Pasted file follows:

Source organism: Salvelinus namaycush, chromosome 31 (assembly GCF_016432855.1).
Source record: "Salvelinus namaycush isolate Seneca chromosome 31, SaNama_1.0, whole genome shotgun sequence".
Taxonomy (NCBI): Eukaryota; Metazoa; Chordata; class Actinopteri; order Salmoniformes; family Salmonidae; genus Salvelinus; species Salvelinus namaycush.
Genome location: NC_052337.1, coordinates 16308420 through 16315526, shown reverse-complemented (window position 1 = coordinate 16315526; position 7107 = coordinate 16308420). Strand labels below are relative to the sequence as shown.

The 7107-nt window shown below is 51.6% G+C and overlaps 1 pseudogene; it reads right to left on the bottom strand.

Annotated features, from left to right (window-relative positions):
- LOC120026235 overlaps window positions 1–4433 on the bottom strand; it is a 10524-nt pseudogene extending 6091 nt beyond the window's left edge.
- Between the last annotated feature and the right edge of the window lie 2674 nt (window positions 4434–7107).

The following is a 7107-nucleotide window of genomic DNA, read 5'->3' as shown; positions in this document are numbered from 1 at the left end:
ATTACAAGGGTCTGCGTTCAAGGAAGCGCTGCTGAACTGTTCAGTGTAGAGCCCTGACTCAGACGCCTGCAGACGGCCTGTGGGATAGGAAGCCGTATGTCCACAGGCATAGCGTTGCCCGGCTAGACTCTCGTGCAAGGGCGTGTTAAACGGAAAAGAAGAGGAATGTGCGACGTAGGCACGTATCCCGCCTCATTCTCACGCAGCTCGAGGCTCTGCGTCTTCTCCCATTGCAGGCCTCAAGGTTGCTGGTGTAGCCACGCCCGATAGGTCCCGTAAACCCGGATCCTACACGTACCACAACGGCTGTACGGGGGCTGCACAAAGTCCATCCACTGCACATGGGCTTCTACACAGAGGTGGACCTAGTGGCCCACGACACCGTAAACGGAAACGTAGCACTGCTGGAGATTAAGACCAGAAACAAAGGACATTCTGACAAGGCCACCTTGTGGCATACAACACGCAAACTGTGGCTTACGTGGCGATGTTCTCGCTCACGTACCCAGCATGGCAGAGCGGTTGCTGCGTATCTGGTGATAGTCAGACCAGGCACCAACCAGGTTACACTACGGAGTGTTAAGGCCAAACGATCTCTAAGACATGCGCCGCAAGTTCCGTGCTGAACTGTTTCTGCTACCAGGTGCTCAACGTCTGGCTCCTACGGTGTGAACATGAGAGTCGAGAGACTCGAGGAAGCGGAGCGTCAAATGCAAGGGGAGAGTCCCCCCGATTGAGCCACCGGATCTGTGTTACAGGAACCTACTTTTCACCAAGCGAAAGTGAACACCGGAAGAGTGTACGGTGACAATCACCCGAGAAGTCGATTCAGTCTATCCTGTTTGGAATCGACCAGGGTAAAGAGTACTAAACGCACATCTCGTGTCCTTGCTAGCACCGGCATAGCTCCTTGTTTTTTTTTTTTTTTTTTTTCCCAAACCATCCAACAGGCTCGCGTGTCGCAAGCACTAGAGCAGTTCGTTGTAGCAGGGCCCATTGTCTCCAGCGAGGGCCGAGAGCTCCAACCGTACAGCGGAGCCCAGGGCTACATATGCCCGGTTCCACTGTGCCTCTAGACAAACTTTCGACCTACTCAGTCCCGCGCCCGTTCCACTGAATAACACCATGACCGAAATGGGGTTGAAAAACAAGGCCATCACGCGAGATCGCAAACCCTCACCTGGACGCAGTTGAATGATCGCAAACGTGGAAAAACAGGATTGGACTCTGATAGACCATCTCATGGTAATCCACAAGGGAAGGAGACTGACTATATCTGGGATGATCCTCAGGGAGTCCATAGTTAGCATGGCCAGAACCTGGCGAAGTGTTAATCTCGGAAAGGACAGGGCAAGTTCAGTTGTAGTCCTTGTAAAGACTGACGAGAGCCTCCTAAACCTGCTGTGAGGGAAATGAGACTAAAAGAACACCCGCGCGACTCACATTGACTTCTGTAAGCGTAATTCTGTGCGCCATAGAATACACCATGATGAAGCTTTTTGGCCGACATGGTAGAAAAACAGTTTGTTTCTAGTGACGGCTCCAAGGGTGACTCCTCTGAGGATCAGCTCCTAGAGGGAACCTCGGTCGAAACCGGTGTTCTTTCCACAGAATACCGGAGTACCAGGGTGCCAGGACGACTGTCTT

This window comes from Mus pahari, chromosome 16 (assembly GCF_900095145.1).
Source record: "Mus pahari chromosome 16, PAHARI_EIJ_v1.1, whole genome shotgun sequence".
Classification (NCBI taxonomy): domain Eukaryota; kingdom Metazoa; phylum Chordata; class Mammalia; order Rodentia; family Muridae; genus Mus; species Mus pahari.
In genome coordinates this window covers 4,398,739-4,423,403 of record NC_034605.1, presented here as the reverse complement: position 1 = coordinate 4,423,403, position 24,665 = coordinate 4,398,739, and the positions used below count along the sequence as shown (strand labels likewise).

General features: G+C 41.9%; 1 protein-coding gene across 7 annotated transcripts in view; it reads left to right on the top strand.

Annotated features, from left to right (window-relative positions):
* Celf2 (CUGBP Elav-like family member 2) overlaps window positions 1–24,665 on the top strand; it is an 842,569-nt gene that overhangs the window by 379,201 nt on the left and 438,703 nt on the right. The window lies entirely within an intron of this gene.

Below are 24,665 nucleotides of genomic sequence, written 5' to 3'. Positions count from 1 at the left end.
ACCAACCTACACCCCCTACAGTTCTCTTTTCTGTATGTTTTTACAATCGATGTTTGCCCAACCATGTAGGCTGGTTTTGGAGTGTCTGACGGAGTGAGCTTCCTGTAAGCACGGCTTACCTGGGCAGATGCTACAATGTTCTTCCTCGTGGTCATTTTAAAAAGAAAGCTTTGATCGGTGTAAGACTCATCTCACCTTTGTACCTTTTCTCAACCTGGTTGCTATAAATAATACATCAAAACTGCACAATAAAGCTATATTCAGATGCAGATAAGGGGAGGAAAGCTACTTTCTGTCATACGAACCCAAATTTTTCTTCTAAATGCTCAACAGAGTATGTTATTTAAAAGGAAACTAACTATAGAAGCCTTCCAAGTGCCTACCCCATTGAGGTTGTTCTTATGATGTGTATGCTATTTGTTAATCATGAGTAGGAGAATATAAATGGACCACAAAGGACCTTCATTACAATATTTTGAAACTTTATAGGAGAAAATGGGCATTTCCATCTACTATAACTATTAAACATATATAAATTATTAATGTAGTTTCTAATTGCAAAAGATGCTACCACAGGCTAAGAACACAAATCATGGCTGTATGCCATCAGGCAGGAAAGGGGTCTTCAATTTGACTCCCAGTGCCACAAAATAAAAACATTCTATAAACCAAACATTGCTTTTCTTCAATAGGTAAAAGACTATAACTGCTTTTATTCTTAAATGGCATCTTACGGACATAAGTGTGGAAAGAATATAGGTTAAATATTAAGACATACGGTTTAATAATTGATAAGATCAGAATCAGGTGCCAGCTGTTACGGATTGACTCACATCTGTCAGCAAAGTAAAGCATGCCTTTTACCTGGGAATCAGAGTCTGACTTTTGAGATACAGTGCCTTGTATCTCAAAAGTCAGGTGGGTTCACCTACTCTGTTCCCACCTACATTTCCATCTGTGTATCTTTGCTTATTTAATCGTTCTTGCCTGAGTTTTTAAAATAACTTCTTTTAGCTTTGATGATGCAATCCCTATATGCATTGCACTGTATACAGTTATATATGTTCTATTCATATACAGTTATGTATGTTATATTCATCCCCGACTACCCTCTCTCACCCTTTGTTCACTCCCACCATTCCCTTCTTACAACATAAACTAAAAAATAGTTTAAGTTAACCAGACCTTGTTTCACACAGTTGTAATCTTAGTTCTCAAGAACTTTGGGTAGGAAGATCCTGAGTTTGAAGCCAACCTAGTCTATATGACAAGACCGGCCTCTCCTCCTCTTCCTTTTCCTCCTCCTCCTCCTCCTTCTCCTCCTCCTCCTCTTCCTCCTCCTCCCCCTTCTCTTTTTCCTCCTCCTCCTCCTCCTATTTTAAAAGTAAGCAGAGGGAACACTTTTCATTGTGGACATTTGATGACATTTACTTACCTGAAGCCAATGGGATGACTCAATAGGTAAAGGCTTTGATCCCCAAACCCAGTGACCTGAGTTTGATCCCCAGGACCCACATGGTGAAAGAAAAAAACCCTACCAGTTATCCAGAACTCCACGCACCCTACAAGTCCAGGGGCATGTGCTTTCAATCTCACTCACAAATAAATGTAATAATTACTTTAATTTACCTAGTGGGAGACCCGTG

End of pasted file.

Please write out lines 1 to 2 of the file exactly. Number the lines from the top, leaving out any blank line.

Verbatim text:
Source organism: Salvelinus namaycush, chromosome 31 (assembly GCF_016432855.1).
Source record: "Salvelinus namaycush isolate Seneca chromosome 31, SaNama_1.0, whole genome shotgun sequence".